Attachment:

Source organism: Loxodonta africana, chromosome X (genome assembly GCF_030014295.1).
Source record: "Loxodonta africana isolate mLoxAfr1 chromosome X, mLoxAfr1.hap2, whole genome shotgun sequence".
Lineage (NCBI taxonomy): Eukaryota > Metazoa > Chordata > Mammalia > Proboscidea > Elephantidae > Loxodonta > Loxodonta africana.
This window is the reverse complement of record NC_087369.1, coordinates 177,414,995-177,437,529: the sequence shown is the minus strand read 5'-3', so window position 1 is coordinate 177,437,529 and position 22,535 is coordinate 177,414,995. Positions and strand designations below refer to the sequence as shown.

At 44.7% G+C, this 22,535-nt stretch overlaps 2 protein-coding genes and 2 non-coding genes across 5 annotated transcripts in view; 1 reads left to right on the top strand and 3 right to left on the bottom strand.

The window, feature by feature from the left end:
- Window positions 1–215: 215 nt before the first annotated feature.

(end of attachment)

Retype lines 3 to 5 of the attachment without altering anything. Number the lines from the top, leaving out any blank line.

Lineage (NCBI taxonomy): Eukaryota > Metazoa > Chordata > Mammalia > Proboscidea > Elephantidae > Loxodonta > Loxodonta africana.
This window is the reverse complement of record NC_087369.1, coordinates 177,414,995-177,437,529: the sequence shown is the minus strand read 5'-3', so window position 1 is coordinate 177,437,529 and position 22,535 is coordinate 177,414,995. Positions and strand designations below refer to the sequence as shown.

At 44.7% G+C, this 22,535-nt stretch overlaps 2 protein-coding genes and 2 non-coding genes across 5 annotated transcripts in view; 1 reads left to right on the top strand and 3 right to left on the bottom strand.